Paul Glasserman and Qi Wu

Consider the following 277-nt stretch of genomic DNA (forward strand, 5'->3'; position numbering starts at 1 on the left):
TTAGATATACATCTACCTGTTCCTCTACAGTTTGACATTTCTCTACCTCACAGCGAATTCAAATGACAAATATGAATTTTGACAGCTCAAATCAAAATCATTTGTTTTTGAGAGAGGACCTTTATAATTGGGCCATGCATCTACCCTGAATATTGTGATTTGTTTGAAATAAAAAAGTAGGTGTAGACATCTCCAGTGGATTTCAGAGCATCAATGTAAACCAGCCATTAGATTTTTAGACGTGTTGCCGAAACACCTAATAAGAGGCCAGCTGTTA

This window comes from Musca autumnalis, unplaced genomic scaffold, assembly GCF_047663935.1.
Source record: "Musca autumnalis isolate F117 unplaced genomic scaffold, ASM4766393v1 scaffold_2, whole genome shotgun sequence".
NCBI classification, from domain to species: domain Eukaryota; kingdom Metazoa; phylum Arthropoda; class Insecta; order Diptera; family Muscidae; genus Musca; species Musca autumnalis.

Margin requirements for derivative contracts serve as a buffer against the transmission of losses through the financial system by protecting one party to a contract against default by the other party. However, if margin levels are proportional to volatility, then a spike in volatility leads to potentially destabilizing margin calls in times of market stress. Risk-sensitive margin requirements are thus procyclical in the sense that they amplify shocks. We use a GARCH model of volatility and a combination of theoretical and empirical results to analyze how much higher margin levels need to be to avoid procyclicality while reducing counterparty credit risk. Our analysis compares the tail decay of conditional and unconditional loss distributions to compare stable and risk-sensitive margin requirements. Greater persistence and burstiness in volatility leads to a slower decay in the tail of the unconditional distribution and a higher buffer needed to avoid procyclicality. The tail decay drives other measures of procyclicality as well. Our analysis points to important features of price time series that should inform “anti-procyclicality” measures but are missing from current rules.